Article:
Contemporary understanding of combat trauma’s psychological effects emphasizes the interpersonal ways survivors process their experiences. Yet cases of incongruence between survivors who want to share their traumatic experience and close others who are not ready to take part in this challenging task are common. Hence, many trauma survivors are compelled to cope with the posttraumatic consequences mostly alone. The present study followed the interpretive phenomenological approach to examine the experience of loneliness, as described by 15 male combat veterans dealing with posttraumatic stress. Participants completed semistructured qualitative interviews in which they shared their knowledge regarding postservice distress, loneliness, coping, and growth. Two main themes emerged: “The Loneliness Complex,” highlighting this phenomenon’s multifaceted, layered, and cyclical nature; and “Emotional Growth after Loneliness,” presenting the positive potential of loneliness. These findings emphasize the importance of interpersonal relations in trauma survivors’ recovery process. Participants described how experiences with peers can serve as a pivotal point for coping with postservice distress and how internalization of positive interpersonal interactions seems to be a crucial psychological resource for further rehabilitation and growth. Being a multilayered and cyclical condition, loneliness might serve trauma survivors in their search of safety, while also bearing the potential to motivate them to act upon their condition and promote emotional growth. Clinicians should acknowledge the risks trauma survivors take by leaving their lonely yet safe place, as they are encouraged to process their traumatic experiences and share their inner world with others.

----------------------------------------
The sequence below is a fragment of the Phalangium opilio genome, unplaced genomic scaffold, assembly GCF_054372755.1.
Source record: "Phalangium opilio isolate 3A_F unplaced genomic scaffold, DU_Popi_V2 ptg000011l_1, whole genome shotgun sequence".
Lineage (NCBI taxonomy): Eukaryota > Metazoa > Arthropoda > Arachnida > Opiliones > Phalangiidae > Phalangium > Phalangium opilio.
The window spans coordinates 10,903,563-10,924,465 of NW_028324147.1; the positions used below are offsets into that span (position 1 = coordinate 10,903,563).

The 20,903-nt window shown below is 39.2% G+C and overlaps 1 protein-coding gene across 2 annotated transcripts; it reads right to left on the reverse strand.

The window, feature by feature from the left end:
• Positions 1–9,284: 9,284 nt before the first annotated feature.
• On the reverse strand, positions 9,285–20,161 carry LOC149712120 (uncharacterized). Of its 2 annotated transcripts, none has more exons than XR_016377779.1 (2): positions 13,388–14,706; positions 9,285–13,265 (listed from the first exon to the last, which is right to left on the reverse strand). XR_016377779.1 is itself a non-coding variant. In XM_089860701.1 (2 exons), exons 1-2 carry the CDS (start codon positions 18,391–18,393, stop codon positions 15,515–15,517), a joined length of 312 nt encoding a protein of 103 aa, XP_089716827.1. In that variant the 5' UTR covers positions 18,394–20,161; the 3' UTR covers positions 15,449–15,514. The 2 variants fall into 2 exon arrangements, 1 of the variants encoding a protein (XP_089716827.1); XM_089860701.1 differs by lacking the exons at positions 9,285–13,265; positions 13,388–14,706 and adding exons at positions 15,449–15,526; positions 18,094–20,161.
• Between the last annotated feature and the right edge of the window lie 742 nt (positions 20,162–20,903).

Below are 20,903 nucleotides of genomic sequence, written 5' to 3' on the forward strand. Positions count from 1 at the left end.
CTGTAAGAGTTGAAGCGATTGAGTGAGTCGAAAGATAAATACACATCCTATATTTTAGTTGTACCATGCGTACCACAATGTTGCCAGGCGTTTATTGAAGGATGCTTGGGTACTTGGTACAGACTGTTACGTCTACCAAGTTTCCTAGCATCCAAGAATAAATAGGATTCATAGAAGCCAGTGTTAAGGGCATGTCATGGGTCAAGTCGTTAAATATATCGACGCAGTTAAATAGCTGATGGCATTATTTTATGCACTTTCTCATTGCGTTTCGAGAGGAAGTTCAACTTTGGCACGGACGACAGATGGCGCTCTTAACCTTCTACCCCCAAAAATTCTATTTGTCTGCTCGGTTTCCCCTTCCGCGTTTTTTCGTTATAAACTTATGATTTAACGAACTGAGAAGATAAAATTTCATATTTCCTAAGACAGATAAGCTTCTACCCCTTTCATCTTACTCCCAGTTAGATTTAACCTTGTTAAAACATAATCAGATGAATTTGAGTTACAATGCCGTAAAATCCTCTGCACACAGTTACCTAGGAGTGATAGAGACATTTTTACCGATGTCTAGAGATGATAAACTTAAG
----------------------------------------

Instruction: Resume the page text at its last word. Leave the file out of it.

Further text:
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- nature-assisted therapy
ASJC Scopus subject areas
- Public Health, Environmental and Occupational Health